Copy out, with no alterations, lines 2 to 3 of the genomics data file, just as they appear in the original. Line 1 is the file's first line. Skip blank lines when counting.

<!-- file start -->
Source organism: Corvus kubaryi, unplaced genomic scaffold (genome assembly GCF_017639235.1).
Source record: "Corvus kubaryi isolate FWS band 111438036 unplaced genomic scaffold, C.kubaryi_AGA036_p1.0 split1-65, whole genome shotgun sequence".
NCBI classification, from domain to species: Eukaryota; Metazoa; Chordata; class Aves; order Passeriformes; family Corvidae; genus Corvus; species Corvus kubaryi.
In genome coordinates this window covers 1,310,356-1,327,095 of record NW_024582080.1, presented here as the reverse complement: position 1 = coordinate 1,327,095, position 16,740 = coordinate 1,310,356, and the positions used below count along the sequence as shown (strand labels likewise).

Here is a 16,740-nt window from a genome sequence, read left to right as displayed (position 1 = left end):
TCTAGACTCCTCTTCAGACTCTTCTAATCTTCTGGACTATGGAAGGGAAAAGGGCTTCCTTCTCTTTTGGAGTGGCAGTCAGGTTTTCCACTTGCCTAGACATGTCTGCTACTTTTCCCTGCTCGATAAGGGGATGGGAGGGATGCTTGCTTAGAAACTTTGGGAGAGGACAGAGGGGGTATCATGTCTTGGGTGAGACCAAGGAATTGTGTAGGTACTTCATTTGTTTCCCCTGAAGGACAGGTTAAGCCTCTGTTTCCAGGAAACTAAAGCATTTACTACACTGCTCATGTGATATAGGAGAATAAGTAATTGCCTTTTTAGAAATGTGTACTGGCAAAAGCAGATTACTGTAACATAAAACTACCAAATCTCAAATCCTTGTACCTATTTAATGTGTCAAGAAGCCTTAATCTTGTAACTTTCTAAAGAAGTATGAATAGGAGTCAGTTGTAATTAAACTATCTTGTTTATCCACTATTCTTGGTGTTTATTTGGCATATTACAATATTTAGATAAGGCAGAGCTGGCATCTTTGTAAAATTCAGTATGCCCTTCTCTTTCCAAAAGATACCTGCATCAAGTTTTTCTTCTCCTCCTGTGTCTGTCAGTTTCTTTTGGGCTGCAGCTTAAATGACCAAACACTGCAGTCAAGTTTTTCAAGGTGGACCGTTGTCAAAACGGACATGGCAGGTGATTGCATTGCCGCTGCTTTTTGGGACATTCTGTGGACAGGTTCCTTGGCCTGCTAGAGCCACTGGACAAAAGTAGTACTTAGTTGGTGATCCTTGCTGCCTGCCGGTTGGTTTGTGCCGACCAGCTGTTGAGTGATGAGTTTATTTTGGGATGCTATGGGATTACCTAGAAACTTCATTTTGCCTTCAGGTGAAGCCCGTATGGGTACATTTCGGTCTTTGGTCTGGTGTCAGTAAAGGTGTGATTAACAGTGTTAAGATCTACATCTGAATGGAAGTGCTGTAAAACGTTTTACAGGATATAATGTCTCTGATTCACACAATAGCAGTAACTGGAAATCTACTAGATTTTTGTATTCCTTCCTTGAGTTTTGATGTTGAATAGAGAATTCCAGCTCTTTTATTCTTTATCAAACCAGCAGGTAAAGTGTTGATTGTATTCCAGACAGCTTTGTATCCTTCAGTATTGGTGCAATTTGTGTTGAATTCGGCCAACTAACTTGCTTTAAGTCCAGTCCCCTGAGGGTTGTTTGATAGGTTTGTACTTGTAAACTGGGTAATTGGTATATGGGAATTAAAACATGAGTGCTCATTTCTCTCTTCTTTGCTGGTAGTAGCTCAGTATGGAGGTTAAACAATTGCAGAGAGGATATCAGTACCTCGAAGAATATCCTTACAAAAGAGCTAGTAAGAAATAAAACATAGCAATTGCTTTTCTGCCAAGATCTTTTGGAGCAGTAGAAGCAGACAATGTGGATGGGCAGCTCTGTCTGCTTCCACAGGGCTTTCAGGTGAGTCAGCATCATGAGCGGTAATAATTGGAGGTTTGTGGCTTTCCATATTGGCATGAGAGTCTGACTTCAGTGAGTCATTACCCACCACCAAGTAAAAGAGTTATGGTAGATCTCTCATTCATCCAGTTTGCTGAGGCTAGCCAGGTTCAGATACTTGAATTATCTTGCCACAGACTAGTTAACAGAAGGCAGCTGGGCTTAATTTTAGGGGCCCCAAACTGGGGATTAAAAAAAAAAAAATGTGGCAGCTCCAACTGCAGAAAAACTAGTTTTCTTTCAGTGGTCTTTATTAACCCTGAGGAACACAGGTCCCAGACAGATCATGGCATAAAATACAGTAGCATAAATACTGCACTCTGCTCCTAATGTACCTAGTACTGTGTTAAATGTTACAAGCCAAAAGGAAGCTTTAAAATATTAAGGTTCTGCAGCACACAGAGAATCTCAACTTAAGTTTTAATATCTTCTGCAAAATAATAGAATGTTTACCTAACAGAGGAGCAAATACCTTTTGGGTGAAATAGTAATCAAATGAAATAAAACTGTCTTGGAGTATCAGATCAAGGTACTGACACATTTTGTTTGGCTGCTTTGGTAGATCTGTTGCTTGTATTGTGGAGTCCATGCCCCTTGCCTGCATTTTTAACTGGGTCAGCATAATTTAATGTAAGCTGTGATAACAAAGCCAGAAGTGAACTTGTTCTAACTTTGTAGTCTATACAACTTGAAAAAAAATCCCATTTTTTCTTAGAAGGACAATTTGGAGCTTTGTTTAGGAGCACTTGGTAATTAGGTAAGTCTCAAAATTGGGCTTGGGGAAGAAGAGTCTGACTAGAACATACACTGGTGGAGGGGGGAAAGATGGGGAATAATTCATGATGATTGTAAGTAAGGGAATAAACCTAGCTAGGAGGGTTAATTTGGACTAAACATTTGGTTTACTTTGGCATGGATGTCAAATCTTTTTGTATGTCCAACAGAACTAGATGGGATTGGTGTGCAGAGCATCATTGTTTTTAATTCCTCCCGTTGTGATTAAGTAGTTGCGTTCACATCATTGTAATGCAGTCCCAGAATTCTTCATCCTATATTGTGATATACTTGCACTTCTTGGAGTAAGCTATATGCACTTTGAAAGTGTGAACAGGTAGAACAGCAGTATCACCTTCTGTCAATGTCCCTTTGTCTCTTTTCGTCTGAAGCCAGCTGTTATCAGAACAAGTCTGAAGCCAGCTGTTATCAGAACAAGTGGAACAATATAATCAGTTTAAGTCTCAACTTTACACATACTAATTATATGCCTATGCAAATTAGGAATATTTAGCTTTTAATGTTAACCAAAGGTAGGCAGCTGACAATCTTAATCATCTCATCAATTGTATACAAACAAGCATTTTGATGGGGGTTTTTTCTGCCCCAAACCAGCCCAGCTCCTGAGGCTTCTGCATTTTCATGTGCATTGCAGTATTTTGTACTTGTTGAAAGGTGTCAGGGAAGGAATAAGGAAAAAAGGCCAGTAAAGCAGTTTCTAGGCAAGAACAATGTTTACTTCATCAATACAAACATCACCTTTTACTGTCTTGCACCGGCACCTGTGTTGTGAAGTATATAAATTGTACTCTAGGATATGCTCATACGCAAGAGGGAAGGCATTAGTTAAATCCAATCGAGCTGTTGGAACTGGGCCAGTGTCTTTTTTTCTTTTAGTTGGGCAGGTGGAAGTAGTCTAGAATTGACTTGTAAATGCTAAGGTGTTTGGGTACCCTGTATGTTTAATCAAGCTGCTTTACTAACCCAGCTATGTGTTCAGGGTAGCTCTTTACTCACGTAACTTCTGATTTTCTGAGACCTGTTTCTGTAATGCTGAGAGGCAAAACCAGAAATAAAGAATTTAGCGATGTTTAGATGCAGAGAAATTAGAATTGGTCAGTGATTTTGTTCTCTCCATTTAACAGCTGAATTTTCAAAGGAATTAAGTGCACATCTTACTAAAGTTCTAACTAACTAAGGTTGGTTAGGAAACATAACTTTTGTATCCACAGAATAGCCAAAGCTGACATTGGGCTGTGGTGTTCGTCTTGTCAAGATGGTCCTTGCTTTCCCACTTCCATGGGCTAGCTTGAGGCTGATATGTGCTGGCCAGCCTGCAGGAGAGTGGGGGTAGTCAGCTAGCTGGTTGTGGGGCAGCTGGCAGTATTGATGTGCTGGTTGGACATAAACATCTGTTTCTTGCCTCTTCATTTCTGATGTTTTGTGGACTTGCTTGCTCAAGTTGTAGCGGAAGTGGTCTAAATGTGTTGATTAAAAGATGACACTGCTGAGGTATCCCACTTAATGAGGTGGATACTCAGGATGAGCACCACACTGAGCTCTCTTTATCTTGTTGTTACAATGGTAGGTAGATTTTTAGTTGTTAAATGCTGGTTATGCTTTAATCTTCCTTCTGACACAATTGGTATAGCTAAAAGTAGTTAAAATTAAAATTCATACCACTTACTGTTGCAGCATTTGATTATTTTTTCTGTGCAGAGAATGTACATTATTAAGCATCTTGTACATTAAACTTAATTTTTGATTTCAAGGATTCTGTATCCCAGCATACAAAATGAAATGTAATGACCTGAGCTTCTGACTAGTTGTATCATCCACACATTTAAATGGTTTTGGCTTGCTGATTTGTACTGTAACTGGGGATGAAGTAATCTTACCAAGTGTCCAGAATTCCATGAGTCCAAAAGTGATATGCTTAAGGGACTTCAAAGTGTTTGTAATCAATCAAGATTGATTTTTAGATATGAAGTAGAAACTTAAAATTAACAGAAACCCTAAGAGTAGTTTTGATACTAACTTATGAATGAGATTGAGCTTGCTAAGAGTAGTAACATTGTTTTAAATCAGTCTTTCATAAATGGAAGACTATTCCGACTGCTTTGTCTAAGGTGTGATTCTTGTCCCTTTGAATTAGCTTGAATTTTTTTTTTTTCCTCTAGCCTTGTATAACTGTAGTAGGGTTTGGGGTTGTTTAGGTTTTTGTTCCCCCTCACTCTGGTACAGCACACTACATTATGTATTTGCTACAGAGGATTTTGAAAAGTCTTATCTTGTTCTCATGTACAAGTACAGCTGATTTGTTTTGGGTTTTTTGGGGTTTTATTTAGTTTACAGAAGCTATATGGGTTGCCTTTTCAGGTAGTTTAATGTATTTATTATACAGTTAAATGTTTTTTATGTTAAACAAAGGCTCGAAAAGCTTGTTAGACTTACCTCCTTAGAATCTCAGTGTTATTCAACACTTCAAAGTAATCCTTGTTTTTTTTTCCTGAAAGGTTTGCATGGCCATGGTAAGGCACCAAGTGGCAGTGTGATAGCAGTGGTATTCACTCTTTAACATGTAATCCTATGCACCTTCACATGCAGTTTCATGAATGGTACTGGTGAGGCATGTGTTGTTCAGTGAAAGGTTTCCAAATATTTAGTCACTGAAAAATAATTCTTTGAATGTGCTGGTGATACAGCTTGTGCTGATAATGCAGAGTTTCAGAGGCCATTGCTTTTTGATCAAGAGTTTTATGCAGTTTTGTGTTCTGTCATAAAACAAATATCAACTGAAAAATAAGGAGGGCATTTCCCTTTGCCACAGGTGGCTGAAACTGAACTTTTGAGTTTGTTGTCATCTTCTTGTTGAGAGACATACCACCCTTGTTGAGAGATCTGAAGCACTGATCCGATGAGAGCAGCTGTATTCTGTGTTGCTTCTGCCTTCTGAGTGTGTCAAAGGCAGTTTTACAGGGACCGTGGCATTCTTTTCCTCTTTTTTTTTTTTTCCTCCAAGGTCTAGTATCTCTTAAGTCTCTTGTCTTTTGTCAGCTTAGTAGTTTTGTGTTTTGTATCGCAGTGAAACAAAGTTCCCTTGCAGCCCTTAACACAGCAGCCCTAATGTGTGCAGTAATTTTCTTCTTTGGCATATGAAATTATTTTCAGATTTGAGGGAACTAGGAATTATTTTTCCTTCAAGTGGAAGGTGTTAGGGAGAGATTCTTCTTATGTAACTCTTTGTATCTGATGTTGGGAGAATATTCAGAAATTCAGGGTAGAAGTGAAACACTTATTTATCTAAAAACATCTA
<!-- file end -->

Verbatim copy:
Source record: "Corvus kubaryi isolate FWS band 111438036 unplaced genomic scaffold, C.kubaryi_AGA036_p1.0 split1-65, whole genome shotgun sequence".
NCBI classification, from domain to species: Eukaryota; Metazoa; Chordata; class Aves; order Passeriformes; family Corvidae; genus Corvus; species Corvus kubaryi.